Does iso-mechanical power lead to iso-lung damage: an experimental study in a porcine model Journal Article uri icon

abstract

  • BACKGROUND: Excessive tidal volume, respiratory rate, and positive end-expiratory pressure (PEEP) are all potential causes of ventilator-induced lung injury, and all contribute to a single variable: the mechanical power. The authors aimed to determine whether high tidal volume or high respiratory rate or high PEEP at iso-mechanical power produce similar or different ventilator-induced lung injury. METHODS: Three ventilatory strategies-high tidal volume (twice baseline functional residual capacity), high respiratory rate (40 bpm), and high PEEP (25 cm H2O)-were each applied at two levels of mechanical power (15 and 30 J/min) for 48 h in six groups of seven healthy female piglets (weight: 24.2 ± 2.0 kg, mean ± SD). RESULTS: At iso-mechanical power, the high tidal volume groups immediately and sharply increased plateau, driving pressure, stress, and strain, which all further deteriorated with time. In high respiratory rate groups, they changed minimally at the beginning, but steadily increased during the 48 h. In contrast, after a sudden huge increase, they decreased with time in the high PEEP groups. End-experiment specific lung elastance was 6.5 ± 1.7 cm H2O in high tidal volume groups, 10.1 ± 3.9 cm H2O in high respiratory rate groups, and 4.5 ± 0.9 cm H2O in high PEEP groups. Functional residual capacity decreased and extravascular lung water increased similarly in these three categories. Lung weight, wet-to-dry ratio, and histologic scores were similar, regardless of ventilatory strategies and power levels. However, the alveolar edema score was higher in the low power groups. High PEEP had the greatest impact on hemodynamics, leading to increased need for fluids. Adverse events (early mortality and pneumothorax) also occurred more frequently in the high PEEP groups. CONCLUSIONS: Different ventilatory strategies, delivered at iso-power, led to similar anatomical lung injury. The different systemic consequences of high PEEP underline that ventilator-induced lung injury must be evaluated in the context of the whole body.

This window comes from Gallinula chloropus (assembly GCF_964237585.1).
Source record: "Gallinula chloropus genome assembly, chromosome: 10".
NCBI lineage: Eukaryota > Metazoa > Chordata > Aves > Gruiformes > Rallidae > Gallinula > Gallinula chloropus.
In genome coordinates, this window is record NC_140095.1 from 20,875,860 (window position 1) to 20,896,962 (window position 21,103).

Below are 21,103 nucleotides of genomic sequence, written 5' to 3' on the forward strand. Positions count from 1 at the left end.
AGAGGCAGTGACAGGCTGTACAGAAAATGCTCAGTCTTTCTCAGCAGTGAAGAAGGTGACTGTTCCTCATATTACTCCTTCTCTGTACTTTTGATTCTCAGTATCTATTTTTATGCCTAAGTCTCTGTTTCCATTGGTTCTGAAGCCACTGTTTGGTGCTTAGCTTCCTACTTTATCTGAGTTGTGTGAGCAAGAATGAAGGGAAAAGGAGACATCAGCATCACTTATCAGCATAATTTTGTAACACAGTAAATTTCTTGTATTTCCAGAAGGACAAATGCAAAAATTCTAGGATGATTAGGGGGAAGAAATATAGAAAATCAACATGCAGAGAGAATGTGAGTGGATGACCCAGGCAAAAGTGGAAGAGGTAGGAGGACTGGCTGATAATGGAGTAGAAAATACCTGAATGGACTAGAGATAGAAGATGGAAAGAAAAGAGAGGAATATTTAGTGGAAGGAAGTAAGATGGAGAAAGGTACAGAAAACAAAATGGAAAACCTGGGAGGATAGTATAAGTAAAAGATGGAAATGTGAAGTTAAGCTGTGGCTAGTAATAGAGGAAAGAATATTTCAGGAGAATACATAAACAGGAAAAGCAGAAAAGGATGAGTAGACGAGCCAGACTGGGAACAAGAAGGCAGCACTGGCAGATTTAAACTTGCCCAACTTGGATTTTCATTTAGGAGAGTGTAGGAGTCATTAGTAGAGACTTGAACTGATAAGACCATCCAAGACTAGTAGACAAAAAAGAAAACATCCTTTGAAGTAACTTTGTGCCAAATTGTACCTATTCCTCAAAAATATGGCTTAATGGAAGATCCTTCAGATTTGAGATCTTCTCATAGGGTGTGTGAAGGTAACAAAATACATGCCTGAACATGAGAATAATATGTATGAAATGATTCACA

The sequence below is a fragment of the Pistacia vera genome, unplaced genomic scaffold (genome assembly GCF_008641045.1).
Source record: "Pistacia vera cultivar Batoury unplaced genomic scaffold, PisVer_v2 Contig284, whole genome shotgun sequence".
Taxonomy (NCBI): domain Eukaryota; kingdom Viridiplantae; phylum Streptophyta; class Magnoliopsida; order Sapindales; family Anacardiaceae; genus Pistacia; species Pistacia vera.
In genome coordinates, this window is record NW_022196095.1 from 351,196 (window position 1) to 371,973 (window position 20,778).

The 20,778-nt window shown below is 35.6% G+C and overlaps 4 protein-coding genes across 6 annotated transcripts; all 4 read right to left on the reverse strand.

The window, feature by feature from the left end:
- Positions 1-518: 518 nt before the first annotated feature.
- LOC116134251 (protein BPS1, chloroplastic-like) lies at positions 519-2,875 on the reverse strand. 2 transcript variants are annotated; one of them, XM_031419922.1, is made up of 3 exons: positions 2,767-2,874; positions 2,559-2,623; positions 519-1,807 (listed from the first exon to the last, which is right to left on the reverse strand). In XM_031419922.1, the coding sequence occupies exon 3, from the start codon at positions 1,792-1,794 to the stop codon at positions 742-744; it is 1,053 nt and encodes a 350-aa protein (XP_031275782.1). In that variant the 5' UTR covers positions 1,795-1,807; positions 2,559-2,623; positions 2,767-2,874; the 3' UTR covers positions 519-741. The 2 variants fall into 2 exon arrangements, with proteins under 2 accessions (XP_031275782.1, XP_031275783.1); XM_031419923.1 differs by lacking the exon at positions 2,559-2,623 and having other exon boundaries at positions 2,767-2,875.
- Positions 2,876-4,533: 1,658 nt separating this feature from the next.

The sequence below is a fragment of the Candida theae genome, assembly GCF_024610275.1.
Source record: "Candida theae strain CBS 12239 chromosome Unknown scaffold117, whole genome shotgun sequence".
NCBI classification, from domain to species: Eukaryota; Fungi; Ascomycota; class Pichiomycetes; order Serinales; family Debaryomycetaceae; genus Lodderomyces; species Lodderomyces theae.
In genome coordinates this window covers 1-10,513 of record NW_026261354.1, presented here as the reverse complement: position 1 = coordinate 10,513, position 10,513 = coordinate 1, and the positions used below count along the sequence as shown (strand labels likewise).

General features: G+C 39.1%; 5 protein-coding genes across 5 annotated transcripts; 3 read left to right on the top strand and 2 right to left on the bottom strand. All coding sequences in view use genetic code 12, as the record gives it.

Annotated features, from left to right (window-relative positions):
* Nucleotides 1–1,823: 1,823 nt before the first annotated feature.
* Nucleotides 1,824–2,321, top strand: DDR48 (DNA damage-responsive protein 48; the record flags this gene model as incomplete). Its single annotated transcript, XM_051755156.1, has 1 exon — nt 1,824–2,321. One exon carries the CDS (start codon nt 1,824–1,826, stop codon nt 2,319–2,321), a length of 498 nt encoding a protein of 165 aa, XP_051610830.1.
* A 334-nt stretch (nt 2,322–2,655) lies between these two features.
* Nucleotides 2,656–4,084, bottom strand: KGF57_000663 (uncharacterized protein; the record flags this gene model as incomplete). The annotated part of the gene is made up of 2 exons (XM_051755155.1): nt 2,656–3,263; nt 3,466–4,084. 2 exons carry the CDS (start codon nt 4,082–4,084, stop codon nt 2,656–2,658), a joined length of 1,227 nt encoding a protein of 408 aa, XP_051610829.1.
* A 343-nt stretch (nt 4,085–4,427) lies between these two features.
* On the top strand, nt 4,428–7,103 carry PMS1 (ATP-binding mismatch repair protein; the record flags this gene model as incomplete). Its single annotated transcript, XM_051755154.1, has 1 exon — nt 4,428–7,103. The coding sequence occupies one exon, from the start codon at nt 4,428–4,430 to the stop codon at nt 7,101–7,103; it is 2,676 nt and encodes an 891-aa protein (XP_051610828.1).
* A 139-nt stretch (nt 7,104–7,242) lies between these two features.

publication date

  • 2020